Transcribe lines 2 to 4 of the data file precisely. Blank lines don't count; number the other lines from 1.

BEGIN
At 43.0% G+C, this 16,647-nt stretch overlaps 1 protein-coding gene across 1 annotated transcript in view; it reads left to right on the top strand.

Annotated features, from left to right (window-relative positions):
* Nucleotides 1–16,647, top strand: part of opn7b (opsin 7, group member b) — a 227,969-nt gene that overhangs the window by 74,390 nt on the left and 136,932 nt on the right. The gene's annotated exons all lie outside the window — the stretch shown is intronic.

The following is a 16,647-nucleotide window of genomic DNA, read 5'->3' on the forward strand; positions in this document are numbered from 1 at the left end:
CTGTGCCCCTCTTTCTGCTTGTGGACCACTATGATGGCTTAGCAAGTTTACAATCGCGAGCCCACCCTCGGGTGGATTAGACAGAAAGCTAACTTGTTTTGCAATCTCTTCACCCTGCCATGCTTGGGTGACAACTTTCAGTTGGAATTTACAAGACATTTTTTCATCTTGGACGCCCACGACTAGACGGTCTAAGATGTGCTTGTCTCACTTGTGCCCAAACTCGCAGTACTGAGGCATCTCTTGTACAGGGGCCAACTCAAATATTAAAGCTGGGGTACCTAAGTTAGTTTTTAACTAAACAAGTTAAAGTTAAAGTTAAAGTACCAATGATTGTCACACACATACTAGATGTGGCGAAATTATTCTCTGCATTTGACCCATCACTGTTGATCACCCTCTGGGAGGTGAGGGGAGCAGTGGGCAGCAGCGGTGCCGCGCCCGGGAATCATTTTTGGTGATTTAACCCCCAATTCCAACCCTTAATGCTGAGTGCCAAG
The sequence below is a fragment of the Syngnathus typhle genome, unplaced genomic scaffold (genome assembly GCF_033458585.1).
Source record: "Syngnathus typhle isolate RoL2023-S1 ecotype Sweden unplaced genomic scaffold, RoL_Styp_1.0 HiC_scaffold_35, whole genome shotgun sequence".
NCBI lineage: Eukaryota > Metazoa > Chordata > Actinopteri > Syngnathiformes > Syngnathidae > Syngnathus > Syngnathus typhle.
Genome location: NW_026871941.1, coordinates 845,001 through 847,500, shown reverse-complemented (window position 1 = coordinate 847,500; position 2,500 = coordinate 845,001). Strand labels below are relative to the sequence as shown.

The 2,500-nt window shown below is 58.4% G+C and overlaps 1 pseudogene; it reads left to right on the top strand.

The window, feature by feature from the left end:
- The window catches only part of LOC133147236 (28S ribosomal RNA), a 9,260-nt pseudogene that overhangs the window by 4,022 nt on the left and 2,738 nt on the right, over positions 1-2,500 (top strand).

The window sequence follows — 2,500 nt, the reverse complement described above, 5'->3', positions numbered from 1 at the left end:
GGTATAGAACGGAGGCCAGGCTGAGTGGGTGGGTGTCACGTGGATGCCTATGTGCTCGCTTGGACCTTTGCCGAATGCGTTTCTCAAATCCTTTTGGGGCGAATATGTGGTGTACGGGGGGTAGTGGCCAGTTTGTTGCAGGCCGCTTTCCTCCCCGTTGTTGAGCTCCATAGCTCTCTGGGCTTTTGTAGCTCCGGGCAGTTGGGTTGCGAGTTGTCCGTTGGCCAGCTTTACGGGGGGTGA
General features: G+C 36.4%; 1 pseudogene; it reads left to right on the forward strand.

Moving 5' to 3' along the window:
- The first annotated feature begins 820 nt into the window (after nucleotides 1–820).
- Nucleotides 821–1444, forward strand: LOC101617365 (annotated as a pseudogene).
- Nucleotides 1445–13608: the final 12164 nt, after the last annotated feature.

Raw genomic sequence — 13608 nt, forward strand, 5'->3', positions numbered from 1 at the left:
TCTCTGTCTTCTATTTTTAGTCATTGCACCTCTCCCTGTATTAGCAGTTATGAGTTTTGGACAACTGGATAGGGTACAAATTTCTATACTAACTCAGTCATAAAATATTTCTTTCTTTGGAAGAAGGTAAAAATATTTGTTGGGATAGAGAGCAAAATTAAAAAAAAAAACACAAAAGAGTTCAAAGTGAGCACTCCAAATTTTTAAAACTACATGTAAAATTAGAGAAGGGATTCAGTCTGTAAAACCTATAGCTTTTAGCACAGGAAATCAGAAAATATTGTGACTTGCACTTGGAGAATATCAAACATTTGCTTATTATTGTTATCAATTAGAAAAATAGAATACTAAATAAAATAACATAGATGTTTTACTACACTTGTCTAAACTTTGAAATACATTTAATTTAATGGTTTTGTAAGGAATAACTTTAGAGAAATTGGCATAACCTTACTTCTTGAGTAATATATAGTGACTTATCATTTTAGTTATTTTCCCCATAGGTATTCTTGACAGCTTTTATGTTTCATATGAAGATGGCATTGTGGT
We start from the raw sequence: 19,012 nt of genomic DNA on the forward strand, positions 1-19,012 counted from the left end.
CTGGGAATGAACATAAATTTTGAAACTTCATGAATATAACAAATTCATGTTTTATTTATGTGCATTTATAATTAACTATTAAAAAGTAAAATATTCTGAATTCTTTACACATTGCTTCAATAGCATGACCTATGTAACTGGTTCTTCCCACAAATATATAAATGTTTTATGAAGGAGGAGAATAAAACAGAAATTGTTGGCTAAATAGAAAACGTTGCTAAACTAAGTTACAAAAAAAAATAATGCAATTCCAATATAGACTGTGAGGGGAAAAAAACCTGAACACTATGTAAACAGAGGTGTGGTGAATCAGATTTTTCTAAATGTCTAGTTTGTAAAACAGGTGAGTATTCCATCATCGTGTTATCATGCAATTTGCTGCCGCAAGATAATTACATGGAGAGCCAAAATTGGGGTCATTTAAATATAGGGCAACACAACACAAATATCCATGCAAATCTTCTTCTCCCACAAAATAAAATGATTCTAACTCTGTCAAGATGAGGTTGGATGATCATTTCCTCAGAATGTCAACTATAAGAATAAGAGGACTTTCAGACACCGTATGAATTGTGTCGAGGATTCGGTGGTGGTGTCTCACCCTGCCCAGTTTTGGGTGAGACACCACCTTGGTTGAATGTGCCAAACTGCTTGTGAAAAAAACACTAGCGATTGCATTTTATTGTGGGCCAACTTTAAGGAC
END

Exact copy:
Annotated features, from left to right (window-relative positions):
* Nucleotides 1–16,647, top strand: part of opn7b (opsin 7, group member b) — a 227,969-nt gene that overhangs the window by 74,390 nt on the left and 136,932 nt on the right. The gene's annotated exons all lie outside the window — the stretch shown is intronic.

The following is a 16,647-nucleotide window of genomic DNA, read 5'->3' on the forward strand; positions in this document are numbered from 1 at the left end: